And so we've done a bit of a trade because she has a grant-writing business. And that's one of the things we're looking into is for like bigger funding. There are grants for women in business, like profitable business for women and women of color. She she's a black mama and woman.
And so she's part of the team on a volunteer- well, on a…
NS: That’s a good addition, that's a good…
NS: Makes you get that grant money and…
HC: Yeah so I'm like, why not, you know? maybe and that is something, you know, that I'm looking towards long term is, since this is a very mission-based label, what does that look like to actually secure some bigger funding to then run our events, hire an actual PR company or something like this for the artists or higher filmmakers to do amazing music videos for the artists.
So basically, yeah, just wanting to connect with those with investors who are looking to invest in the arts. So that's something that that we're working on. And then we also have a copywriter who helps write all of the other website stuff and the emails and basically helps put everything in like a really heartfelt way that sometimes my brain is running too quickly to go put down in words.
So that's basically it right now. And then we just have the community of women who are our music artists, and that's been really beautiful. And we have like a, you know, a WhatsApp chat where we're always like, okay, here's my release so everyone can hop on and like, like it and all these things. So that's also part of it is like uplifting each other, giving each other those likes and saves and comments and algorithmic support.
And then our distributor is worth mentioning there we are distributing through this, basically it's a white label agreement with this record label called Six Degrees out of San Francisco. So we moved from Symphonic to them because they offer like actual human to human contact rather than just like a form that you're submitting and a bigger pool. And they have a whole network of music licensing libraries that our music is getting filtered and put into.
There's like three different ones, like I forget the name... Seven Seas, and then they have one and, and they've had good success with that in the past. So for those guys are great. We interface with them a lot and yeah.
"we have to slow down when we have a kid, we have no choice. We have to. And I feel like in my history, I've always been afraid of having a child because I have been so driven to be successful in my craft, into my art that I was like, “How the hell can I do both?” Because in this world I have to stay hardcore and hustle, hustle, hustle if I want to be successful. And I came to a point in my life where I realized that I did want both."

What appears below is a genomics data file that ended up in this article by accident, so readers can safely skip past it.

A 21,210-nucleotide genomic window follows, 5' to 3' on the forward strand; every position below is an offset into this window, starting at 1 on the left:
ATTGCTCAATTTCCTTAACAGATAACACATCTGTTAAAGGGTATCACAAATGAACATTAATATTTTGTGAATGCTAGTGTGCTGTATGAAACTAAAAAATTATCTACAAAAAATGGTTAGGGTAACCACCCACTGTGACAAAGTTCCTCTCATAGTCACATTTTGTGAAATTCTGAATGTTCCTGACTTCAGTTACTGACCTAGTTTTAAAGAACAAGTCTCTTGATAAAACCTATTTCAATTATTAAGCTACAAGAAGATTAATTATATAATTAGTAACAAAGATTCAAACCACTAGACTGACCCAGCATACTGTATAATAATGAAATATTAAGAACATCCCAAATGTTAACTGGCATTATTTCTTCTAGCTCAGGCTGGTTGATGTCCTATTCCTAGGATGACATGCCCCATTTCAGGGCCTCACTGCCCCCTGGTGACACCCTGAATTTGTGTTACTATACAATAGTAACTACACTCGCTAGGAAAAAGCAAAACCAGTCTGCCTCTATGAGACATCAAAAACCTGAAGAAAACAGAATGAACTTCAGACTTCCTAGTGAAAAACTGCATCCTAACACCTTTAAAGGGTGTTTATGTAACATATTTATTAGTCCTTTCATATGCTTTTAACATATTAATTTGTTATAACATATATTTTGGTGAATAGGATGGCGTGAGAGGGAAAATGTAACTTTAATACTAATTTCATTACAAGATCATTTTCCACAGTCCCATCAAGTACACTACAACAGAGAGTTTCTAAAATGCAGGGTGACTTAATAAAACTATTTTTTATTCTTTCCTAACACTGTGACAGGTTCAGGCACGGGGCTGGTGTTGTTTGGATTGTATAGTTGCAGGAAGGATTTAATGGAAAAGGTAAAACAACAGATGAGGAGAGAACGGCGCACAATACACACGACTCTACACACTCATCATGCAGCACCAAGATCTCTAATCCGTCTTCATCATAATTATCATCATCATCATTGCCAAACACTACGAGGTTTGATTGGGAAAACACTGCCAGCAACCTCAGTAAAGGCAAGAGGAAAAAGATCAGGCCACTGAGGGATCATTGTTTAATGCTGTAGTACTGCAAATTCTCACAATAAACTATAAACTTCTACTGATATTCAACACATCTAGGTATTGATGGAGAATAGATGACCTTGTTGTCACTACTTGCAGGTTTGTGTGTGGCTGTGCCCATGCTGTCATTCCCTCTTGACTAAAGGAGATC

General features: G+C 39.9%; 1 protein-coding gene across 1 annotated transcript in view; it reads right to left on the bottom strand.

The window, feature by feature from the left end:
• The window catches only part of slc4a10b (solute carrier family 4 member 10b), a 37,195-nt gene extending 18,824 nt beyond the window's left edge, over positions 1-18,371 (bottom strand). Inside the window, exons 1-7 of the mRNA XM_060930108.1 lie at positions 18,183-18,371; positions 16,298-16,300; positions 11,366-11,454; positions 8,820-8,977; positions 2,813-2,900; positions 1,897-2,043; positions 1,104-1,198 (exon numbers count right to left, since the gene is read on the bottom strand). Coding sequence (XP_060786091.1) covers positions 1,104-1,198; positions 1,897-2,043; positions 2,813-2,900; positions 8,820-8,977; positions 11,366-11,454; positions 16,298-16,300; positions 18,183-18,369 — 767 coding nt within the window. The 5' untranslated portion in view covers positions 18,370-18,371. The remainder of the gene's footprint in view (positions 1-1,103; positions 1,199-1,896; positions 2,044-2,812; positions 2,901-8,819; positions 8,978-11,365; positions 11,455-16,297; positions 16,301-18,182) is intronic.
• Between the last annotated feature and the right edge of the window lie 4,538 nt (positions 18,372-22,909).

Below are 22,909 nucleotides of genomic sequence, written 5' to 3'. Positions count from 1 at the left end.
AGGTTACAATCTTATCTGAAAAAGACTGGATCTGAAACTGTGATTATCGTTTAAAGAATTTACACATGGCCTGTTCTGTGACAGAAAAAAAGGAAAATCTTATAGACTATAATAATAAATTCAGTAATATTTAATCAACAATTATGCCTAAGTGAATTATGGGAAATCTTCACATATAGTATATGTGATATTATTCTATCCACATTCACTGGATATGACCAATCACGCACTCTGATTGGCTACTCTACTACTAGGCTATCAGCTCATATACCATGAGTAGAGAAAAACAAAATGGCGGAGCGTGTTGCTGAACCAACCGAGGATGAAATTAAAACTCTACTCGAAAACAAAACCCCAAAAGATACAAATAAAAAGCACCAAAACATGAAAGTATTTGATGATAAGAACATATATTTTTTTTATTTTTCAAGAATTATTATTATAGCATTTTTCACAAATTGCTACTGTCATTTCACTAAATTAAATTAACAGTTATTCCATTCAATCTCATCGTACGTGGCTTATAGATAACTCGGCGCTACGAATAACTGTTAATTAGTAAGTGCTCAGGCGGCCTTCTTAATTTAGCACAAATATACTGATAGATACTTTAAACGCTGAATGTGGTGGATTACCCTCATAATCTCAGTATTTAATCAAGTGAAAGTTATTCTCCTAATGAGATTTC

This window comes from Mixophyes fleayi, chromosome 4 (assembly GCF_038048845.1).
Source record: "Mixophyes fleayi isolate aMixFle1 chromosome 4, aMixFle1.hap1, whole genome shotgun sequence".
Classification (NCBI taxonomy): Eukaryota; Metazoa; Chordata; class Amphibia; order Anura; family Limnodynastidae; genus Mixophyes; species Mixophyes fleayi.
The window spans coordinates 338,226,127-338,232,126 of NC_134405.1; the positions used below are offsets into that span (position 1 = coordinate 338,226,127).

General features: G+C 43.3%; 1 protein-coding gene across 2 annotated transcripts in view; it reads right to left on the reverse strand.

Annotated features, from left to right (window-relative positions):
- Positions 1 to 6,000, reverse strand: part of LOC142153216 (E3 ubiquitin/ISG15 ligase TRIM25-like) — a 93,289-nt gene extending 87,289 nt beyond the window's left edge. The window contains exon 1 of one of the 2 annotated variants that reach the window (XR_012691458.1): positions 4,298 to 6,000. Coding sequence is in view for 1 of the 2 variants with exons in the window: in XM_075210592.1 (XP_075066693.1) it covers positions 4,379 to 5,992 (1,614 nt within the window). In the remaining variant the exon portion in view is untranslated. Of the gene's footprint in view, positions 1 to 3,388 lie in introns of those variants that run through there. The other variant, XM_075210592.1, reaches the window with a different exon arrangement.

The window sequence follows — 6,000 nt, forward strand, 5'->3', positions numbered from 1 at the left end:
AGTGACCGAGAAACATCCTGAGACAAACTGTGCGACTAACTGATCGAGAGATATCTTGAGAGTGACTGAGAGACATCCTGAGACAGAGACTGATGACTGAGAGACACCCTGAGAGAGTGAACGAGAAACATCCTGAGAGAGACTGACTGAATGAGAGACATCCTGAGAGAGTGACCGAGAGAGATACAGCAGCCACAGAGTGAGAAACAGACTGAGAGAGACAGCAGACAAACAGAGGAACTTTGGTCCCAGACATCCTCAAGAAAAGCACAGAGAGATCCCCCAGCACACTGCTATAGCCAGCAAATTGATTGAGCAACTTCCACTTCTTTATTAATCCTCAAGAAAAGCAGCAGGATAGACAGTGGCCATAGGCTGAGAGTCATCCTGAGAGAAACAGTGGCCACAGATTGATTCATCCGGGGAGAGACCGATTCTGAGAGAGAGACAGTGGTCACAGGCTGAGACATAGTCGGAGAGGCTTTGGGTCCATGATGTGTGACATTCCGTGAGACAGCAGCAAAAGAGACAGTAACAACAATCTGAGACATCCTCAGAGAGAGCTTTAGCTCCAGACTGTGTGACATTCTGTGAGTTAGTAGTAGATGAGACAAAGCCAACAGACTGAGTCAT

NS: Yeah, some. I mean just recently last month I started The Label Machine Distribution and a big part of that was for, so and then I've got a, I've got a company that does all the, like to send it off to Spotify and whatnot. But the big thing is for us to be able to offer anyone that signs that just they can pick up a phone or send an email and they get something, it's not.
And I think, you know, and I think that's going to keep that's and that's a big part. That's why people are like, cool, just move over and people are like moving their catalogs out because they can just, they get that. Yeah, it's I totally see the value in that.
I'll just sort of jump back quickly as well for anyone that's listening that, you know, you said you had a virtual assistant as well. So how like how does that work? Where did you find them? Like, is this a virtual assistant? It's in the Philippines or is this like someone in the US? You know, how does it how did you find them and, and, and whatnot?
HC: Well, I know a lot of people do find amazing virtual assistants from the Philippines. So shout out to those people. And the people in the Philippines are stoked right, to be working. But I have I have a American… no, she, I just put a call out on the Instagram story one day for Möonbabes looking for a virtual assistant.
And she I have, you know, got some responses and she was just an amazing fit. She's all about the mission, right? Supporting mamas and the women. And so it was just a really, really good fit because she understands on a greater holistic level what we're doing and she's really, really all about it. And so her heart is in the work.
And so that is really great. So yeah, I just found her through Instagram. And she is amazing.
NS: Yeah, that's super important. And yeah, I didn't think she was going to be from the Philippines. I think it may be great if you're a CEO and you need someone to book your air flights, but I think if you need someone to understand the music industry, it's going to be a little more difficult going down that avenue.
The Struggle of Independent Female Artists in Becoming Headliners
NS: So what do you think? You know, you're about supporting females in the music industry. And mamas in the music industry. What do you think needs to happen? Like, well, what areas do you think are not being supported in the music industry in general that you would like to see changed and then you may be working on it as well?
HC: It's a great question. I feel like what comes to mind right now is women in headlining slots on main stages at festivals.
NS: That isn't Beyoncé.
HC: That isn't Beyonce. Yeah, to the degree that I play music festivals, it's more like anywhere from 500 to 10,000 people. Festivals kind of size. It's not Coachella, right? I'm not talking about I mean, yes, maybe someday, right? More of us. More of us go headline Coachella, of course.